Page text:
The oblique light across the undulating wall is particularly effective, and better than the last model where the light was direct.

Yi camera 1 working

The first Yi camera that completely stopped working in the last test is now working when both the back of the camera has been removed, including the battery. The picture above show both front and back removed, although I have since reattached the front (which allows me to use the makeshift focus ring), and it also works like this.

Yi camera problem investigations

I have now numbered each camera (just visible on the photo in the previous post), in the order they were purchased. Each camera has a different version of the firmware, and the later two are a different model to the first.

Camera 1 Wifi: YDXJ_2326644 SN: Z23A60252326644 FW: 1.2.13 Model: 23A
Camera 2 Wifi: YDXJ_3144435 SN: Z25L630ACN3144435 FW: 1.3.0 Model: 25L
Camera 3 Wifi: YDXJ_4476443 SN: Z25L640ACN4476443 FW: 1.4.8 Model: 25L

Using the found card model on the previous post, I noted each camera’s performance. Continue reading

Found card 3 Yi test model

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In order to investigate the problems with some of the Yi cameras stopping recording, and to test the use of found materials for the models, I made a quick assembly from card from a recently purchased Ikea flat pack packaging. I will discuss the model and test filming here, and the investigation into the camera problems in the next post.

The material for the model was cellular card packing material, approx 30mm thick, small pieces of corrugated card (also from the Ikea packaging), and a piece of card from a box in which garlic bulbs had been delivered. I used a small sheet of perspex, borrowed from Alex from the front of his cabinet of curiosity (itself a form of diorama).

I used the camera mount wall from the three Yi model, so that I had ready made windows and camera locations. This meant that the width and height were the same as the three Yi model, although the depth was determined by the size of the pieces of card used for the floor surface (so slightly deeper than the previous model).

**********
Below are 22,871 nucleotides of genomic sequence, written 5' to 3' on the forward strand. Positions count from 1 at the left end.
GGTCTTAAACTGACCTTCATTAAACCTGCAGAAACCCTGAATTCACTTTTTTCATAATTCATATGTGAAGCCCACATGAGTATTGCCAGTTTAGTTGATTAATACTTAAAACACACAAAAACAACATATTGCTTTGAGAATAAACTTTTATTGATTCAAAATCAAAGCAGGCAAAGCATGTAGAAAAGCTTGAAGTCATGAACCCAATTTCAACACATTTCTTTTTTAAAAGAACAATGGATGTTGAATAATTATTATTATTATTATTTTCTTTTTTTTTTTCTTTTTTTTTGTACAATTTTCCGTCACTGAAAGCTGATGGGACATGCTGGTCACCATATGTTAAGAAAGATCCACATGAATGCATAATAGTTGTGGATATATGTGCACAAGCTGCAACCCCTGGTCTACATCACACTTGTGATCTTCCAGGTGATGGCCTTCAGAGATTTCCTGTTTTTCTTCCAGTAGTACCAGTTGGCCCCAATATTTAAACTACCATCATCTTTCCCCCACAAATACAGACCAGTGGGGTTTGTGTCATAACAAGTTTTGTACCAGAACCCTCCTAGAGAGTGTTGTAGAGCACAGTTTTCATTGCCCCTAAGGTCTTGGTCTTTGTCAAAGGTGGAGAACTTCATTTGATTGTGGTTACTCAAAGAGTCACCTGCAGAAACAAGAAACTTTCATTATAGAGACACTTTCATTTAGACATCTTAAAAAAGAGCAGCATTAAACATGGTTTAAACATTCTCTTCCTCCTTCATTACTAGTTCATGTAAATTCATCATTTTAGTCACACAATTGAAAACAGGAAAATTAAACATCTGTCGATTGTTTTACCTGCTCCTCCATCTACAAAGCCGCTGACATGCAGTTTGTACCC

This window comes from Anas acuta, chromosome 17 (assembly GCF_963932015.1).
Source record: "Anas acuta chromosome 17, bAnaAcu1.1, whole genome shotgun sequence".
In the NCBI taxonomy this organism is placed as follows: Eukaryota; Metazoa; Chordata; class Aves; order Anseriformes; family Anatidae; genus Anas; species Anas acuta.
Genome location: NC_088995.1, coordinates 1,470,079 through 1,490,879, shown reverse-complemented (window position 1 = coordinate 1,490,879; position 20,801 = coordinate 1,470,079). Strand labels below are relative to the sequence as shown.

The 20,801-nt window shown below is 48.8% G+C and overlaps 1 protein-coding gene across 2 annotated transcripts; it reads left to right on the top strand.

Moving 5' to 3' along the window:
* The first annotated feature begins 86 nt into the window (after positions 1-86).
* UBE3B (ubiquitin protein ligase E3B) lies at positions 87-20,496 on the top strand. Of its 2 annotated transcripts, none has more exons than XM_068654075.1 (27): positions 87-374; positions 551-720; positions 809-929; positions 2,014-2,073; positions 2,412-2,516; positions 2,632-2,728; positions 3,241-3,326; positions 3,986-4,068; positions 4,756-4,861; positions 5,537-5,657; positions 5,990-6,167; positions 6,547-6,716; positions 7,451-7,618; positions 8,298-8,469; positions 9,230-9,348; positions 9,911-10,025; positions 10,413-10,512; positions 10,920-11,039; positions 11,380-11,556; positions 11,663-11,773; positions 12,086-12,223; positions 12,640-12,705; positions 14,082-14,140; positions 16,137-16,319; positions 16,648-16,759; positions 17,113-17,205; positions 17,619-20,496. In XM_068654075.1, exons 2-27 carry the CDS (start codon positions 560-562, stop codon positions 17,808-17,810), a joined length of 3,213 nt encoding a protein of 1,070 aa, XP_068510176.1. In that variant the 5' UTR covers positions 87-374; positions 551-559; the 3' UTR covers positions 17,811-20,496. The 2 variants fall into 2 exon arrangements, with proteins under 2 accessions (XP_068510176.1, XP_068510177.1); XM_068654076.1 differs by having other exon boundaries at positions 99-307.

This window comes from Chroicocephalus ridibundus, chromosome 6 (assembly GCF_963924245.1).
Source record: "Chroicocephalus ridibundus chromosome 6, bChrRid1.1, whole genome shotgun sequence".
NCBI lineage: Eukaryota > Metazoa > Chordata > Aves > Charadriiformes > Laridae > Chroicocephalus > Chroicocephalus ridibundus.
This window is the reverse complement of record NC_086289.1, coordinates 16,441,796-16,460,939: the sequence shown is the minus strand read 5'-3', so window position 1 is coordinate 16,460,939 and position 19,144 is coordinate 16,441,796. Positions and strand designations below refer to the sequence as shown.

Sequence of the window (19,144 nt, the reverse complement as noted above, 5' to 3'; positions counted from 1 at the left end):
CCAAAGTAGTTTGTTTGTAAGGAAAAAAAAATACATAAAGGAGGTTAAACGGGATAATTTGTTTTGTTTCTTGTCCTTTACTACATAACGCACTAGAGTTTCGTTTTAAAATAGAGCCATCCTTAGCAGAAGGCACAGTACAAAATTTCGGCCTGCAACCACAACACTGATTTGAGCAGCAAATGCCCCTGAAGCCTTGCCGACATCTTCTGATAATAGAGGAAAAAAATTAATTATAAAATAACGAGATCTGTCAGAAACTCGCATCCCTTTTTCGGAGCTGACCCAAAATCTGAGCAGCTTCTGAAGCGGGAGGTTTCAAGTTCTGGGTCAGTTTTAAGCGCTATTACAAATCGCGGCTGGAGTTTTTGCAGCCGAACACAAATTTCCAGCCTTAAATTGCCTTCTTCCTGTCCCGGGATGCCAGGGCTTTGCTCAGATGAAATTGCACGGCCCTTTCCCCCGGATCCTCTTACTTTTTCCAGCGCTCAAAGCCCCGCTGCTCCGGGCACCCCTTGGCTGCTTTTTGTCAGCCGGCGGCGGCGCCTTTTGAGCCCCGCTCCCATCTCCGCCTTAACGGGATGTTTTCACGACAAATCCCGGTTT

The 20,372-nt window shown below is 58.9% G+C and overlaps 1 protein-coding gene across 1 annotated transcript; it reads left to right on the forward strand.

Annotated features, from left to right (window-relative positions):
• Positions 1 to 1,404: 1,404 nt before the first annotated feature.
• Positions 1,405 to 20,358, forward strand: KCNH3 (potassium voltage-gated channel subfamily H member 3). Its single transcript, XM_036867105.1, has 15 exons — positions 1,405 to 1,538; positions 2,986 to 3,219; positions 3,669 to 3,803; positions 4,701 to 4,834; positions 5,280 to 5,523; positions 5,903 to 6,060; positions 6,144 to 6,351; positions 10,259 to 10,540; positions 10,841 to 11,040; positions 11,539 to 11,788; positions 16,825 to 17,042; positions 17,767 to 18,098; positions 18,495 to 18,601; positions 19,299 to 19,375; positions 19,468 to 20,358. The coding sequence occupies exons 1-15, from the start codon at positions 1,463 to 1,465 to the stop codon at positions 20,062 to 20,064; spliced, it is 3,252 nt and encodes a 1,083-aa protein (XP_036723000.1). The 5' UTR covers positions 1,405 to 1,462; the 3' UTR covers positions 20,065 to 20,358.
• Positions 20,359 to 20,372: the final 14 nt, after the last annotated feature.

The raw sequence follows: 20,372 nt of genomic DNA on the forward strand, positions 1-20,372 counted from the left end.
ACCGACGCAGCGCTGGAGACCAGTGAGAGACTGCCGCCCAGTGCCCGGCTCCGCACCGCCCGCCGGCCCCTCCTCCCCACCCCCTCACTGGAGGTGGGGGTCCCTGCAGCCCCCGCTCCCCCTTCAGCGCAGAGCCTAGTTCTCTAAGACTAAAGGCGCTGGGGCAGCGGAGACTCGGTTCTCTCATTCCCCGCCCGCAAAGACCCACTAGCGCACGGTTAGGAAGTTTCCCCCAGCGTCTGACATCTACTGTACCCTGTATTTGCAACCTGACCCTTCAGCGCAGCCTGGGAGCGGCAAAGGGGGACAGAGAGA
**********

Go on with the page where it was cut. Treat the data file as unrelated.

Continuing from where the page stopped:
The assembly was covered in black felt to eliminate light ingress through the quickly constructed pinned joins.

I filmed with the camera’s inbuilt fish-eye correction disabled – this provided a wider field of view, but greater distortion of the image. As usual, I then “corrected” the footage via Adobe AfterEffects, using the “Optics Compensation” effect [reverse lens distortion box ticked, FOV: 77].

As previously, several of the cameras stopped working during filming (discussed further in next post). The footage below takes the complete recordings managed to be obtained from each camera, and alters their speeds so as to play within two minutes. Therefore the speed of each frame of the triptych is determined by the malfunctions of the cameras.

In the footage, the bright strip along the base of the back wall is caused by the thick perspex floor covering. I tried to cover all of the edges of the perspex to minimise this, but the effect is still there. Additionally, the use of perspex, rather than sticky film, as the shiny floor covering created very strong and sharp reflections of the sunlight. I prefer the mottled effect of the light reflected from the sticky film. I will either ensure I use this, or will source a “found” material that has a similar effect.